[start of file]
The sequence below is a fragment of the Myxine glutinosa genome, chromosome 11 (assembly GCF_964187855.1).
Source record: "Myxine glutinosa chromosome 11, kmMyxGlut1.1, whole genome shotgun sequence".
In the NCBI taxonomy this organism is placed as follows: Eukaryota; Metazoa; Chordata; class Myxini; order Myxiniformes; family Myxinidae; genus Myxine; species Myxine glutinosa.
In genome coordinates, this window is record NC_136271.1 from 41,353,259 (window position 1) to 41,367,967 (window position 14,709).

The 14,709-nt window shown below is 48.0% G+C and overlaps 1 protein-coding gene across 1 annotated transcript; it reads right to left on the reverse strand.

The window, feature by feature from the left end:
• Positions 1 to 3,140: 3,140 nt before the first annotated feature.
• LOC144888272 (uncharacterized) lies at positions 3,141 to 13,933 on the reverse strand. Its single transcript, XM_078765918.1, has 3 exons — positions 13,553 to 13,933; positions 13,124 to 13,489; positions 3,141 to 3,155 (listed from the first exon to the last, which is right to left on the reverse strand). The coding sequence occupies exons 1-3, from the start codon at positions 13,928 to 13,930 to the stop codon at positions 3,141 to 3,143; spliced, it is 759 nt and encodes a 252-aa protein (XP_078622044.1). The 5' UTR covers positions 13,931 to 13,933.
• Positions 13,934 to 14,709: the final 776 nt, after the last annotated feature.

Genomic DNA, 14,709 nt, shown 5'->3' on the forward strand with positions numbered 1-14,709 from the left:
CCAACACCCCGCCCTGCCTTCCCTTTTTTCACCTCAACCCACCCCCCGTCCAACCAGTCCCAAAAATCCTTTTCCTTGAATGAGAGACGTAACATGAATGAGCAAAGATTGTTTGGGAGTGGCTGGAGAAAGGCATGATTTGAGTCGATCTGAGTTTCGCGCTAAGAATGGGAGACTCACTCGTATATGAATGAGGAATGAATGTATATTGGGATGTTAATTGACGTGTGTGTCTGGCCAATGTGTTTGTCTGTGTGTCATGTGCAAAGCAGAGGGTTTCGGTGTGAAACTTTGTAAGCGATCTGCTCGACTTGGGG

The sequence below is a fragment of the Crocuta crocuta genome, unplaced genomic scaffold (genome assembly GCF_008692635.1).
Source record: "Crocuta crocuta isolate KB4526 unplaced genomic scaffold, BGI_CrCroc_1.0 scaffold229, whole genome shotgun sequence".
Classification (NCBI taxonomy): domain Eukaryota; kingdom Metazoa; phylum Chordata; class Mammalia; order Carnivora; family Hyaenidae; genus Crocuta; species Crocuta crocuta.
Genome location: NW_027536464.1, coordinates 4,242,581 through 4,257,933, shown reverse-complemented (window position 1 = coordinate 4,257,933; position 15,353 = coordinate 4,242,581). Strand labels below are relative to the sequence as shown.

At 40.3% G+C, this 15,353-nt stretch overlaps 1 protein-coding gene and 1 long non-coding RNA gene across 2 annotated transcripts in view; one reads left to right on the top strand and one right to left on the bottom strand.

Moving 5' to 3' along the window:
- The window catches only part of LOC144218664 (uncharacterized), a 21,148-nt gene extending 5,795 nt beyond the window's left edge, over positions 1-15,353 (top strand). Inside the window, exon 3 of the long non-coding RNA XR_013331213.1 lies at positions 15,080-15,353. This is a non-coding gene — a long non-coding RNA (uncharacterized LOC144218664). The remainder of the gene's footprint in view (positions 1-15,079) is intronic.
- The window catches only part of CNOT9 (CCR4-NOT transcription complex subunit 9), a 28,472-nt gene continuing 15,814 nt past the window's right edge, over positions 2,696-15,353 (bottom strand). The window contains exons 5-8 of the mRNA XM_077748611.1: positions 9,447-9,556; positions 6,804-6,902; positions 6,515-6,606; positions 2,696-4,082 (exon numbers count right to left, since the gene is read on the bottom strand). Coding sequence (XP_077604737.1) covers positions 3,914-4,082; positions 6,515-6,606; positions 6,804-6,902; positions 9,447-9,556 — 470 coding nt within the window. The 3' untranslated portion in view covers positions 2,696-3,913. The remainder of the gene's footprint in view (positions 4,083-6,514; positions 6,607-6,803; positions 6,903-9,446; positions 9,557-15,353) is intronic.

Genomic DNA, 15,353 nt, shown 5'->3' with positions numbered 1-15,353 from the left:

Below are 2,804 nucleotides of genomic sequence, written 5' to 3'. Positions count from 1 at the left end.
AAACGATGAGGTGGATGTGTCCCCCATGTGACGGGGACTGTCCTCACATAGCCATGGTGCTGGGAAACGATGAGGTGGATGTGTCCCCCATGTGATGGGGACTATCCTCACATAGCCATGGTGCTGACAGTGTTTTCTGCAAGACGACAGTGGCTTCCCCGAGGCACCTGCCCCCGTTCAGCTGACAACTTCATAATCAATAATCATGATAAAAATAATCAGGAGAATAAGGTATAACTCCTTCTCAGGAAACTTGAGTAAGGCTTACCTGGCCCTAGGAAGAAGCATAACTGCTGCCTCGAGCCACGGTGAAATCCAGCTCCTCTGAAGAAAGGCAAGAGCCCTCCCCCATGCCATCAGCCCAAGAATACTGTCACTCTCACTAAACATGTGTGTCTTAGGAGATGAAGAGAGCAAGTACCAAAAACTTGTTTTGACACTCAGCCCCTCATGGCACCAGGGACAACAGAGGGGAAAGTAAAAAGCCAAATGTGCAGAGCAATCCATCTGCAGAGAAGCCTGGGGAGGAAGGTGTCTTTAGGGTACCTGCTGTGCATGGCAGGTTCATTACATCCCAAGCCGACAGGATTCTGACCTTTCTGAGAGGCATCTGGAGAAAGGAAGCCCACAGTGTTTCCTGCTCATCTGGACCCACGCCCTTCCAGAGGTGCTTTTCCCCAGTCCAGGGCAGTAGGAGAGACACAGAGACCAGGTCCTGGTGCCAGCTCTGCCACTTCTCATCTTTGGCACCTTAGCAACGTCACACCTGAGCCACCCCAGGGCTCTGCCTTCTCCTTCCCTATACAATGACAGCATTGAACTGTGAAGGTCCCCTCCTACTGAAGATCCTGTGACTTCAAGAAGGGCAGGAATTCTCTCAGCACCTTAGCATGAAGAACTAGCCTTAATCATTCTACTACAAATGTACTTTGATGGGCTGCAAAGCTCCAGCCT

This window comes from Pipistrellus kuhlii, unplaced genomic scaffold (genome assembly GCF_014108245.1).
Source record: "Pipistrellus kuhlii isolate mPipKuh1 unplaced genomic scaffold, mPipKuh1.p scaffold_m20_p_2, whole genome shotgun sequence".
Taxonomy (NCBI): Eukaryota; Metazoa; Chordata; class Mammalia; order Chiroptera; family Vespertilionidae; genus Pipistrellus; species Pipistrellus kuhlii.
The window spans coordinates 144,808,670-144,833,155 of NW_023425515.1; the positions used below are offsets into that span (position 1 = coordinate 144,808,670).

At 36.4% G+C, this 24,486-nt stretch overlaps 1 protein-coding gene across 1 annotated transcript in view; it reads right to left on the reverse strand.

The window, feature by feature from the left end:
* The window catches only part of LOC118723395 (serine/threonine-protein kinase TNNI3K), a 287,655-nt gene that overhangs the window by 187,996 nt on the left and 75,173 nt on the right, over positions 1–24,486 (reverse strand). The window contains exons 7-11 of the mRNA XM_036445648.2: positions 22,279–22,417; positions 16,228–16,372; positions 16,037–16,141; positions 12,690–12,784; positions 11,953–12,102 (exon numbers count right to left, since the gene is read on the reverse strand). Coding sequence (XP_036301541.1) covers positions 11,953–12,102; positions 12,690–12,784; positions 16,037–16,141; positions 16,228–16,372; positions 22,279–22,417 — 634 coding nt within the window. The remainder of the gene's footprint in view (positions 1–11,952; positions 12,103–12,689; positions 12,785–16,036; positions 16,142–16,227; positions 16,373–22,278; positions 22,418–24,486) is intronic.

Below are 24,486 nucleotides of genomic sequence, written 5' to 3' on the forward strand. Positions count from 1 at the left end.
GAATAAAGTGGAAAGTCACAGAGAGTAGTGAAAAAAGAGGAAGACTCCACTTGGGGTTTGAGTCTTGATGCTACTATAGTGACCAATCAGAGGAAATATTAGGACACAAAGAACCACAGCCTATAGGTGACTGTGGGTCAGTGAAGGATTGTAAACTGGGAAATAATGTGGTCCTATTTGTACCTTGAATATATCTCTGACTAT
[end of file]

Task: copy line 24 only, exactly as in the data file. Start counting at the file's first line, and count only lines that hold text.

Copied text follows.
Source record: "Pipistrellus kuhlii isolate mPipKuh1 unplaced genomic scaffold, mPipKuh1.p scaffold_m20_p_2, whole genome shotgun sequence".